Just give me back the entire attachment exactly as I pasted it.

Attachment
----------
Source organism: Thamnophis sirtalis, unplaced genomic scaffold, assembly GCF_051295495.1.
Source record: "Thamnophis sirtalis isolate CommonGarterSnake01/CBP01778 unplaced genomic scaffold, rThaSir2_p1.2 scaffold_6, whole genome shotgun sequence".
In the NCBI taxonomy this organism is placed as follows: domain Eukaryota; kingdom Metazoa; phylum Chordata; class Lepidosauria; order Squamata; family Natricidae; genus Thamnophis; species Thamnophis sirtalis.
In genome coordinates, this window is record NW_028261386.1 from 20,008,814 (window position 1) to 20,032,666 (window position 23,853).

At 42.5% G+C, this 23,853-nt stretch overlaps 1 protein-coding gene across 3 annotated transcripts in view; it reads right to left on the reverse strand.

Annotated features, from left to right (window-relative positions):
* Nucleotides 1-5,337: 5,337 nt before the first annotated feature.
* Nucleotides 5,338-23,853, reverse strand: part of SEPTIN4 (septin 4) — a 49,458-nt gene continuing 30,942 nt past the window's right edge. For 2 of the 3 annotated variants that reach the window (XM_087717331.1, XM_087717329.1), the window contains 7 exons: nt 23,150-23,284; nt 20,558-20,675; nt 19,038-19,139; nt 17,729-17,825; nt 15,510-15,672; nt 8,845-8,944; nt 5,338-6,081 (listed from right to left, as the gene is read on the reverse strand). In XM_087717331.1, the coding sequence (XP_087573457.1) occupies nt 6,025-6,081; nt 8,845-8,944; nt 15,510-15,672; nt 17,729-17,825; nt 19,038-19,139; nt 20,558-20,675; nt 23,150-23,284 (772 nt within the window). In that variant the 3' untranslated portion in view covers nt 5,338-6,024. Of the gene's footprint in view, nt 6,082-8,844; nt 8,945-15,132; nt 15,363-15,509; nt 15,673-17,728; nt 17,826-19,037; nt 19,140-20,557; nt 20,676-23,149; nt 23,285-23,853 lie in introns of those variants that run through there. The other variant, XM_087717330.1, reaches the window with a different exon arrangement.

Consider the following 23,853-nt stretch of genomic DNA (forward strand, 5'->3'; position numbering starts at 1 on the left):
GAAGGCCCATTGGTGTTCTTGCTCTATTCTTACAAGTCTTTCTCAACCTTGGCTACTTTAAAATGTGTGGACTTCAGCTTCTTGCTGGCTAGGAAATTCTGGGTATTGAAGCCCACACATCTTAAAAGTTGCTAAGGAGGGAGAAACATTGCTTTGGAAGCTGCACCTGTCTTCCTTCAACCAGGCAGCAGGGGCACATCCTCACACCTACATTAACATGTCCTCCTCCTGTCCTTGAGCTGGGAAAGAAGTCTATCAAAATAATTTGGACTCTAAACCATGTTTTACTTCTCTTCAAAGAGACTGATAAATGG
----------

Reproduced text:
Source organism: Thamnophis sirtalis, unplaced genomic scaffold, assembly GCF_051295495.1.
Source record: "Thamnophis sirtalis isolate CommonGarterSnake01/CBP01778 unplaced genomic scaffold, rThaSir2_p1.2 scaffold_6, whole genome shotgun sequence".
In the NCBI taxonomy this organism is placed as follows: domain Eukaryota; kingdom Metazoa; phylum Chordata; class Lepidosauria; order Squamata; family Natricidae; genus Thamnophis; species Thamnophis sirtalis.
In genome coordinates, this window is record NW_028261386.1 from 20,008,814 (window position 1) to 20,032,666 (window position 23,853).

At 42.5% G+C, this 23,853-nt stretch overlaps 1 protein-coding gene across 3 annotated transcripts in view; it reads right to left on the reverse strand.

Annotated features, from left to right (window-relative positions):
* Nucleotides 1-5,337: 5,337 nt before the first annotated feature.
* Nucleotides 5,338-23,853, reverse strand: part of SEPTIN4 (septin 4) — a 49,458-nt gene continuing 30,942 nt past the window's right edge. For 2 of the 3 annotated variants that reach the window (XM_087717331.1, XM_087717329.1), the window contains 7 exons: nt 23,150-23,284; nt 20,558-20,675; nt 19,038-19,139; nt 17,729-17,825; nt 15,510-15,672; nt 8,845-8,944; nt 5,338-6,081 (listed from right to left, as the gene is read on the reverse strand). In XM_087717331.1, the coding sequence (XP_087573457.1) occupies nt 6,025-6,081; nt 8,845-8,944; nt 15,510-15,672; nt 17,729-17,825; nt 19,038-19,139; nt 20,558-20,675; nt 23,150-23,284 (772 nt within the window). In that variant the 3' untranslated portion in view covers nt 5,338-6,024. Of the gene's footprint in view, nt 6,082-8,844; nt 8,945-15,132; nt 15,363-15,509; nt 15,673-17,728; nt 17,826-19,037; nt 19,140-20,557; nt 20,676-23,149; nt 23,285-23,853 lie in introns of those variants that run through there. The other variant, XM_087717330.1, reaches the window with a different exon arrangement.

Consider the following 23,853-nt stretch of genomic DNA (forward strand, 5'->3'; position numbering starts at 1 on the left):
GAAGGCCCATTGGTGTTCTTGCTCTATTCTTACAAGTCTTTCTCAACCTTGGCTACTTTAAAATGTGTGGACTTCAGCTTCTTGCTGGCTAGGAAATTCTGGGTATTGAAGCCCACACATCTTAAAAGTTGCTAAGGAGGGAGAAACATTGCTTTGGAAGCTGCACCTGTCTTCCTTCAACCAGGCAGCAGGGGCACATCCTCACACCTACATTAACATGTCCTCCTCCTGTCCTTGAGCTGGGAAAGAAGTCTATCAAAATAATTTGGACTCTAAACCATGTTTTACTTCTCTTCAAAGAGACTGATAAATGG